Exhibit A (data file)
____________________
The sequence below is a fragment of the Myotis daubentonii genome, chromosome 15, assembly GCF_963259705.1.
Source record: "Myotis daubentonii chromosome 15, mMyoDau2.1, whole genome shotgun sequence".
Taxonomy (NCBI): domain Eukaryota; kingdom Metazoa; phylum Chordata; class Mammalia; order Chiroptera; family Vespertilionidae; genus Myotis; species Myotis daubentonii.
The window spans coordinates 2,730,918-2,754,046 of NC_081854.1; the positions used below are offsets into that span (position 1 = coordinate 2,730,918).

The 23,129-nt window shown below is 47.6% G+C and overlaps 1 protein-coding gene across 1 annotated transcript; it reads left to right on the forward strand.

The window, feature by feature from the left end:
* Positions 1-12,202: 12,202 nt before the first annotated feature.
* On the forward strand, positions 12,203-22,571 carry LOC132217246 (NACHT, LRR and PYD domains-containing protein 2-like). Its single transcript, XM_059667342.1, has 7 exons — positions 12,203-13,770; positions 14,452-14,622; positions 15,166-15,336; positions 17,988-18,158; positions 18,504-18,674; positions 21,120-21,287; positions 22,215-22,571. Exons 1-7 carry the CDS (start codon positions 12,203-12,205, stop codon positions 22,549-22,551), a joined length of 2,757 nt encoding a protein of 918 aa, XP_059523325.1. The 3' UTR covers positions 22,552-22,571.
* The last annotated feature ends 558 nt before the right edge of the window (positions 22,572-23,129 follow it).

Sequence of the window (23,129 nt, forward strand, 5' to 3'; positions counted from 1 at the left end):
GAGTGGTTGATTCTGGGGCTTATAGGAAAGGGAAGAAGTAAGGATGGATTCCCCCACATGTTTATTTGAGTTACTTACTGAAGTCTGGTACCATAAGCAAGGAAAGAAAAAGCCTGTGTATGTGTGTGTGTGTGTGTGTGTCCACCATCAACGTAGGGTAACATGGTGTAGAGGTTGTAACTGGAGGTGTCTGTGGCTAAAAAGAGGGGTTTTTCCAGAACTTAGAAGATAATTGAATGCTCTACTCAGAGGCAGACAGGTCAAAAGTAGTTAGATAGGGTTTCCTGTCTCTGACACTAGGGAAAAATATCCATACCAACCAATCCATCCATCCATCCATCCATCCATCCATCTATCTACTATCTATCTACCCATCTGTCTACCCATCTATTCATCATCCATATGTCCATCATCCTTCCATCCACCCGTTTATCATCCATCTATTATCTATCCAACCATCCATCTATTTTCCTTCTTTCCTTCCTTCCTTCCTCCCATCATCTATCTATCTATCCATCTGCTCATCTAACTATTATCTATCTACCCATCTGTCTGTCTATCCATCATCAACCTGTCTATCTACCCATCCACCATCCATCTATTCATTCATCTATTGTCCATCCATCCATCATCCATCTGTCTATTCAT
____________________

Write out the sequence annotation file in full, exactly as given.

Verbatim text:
The sequence below is a fragment of the Myotis daubentonii genome, chromosome 15, assembly GCF_963259705.1.
Source record: "Myotis daubentonii chromosome 15, mMyoDau2.1, whole genome shotgun sequence".
Taxonomy (NCBI): domain Eukaryota; kingdom Metazoa; phylum Chordata; class Mammalia; order Chiroptera; family Vespertilionidae; genus Myotis; species Myotis daubentonii.
The window spans coordinates 2,730,918-2,754,046 of NC_081854.1; the positions used below are offsets into that span (position 1 = coordinate 2,730,918).

The 23,129-nt window shown below is 47.6% G+C and overlaps 1 protein-coding gene across 1 annotated transcript; it reads left to right on the forward strand.

The window, feature by feature from the left end:
* Positions 1-12,202: 12,202 nt before the first annotated feature.
* On the forward strand, positions 12,203-22,571 carry LOC132217246 (NACHT, LRR and PYD domains-containing protein 2-like). Its single transcript, XM_059667342.1, has 7 exons — positions 12,203-13,770; positions 14,452-14,622; positions 15,166-15,336; positions 17,988-18,158; positions 18,504-18,674; positions 21,120-21,287; positions 22,215-22,571. Exons 1-7 carry the CDS (start codon positions 12,203-12,205, stop codon positions 22,549-22,551), a joined length of 2,757 nt encoding a protein of 918 aa, XP_059523325.1. The 3' UTR covers positions 22,552-22,571.
* The last annotated feature ends 558 nt before the right edge of the window (positions 22,572-23,129 follow it).

Sequence of the window (23,129 nt, forward strand, 5' to 3'; positions counted from 1 at the left end):
GAGTGGTTGATTCTGGGGCTTATAGGAAAGGGAAGAAGTAAGGATGGATTCCCCCACATGTTTATTTGAGTTACTTACTGAAGTCTGGTACCATAAGCAAGGAAAGAAAAAGCCTGTGTATGTGTGTGTGTGTGTGTGTGTCCACCATCAACGTAGGGTAACATGGTGTAGAGGTTGTAACTGGAGGTGTCTGTGGCTAAAAAGAGGGGTTTTTCCAGAACTTAGAAGATAATTGAATGCTCTACTCAGAGGCAGACAGGTCAAAAGTAGTTAGATAGGGTTTCCTGTCTCTGACACTAGGGAAAAATATCCATACCAACCAATCCATCCATCCATCCATCCATCCATCCATCTATCTACTATCTATCTACCCATCTGTCTACCCATCTATTCATCATCCATATGTCCATCATCCTTCCATCCACCCGTTTATCATCCATCTATTATCTATCCAACCATCCATCTATTTTCCTTCTTTCCTTCCTTCCTTCCTCCCATCATCTATCTATCTATCCATCTGCTCATCTAACTATTATCTATCTACCCATCTGTCTGTCTATCCATCATCAACCTGTCTATCTACCCATCCACCATCCATCTATTCATTCATCTATTGTCCATCCATCCATCATCCATCTGTCTATTCAT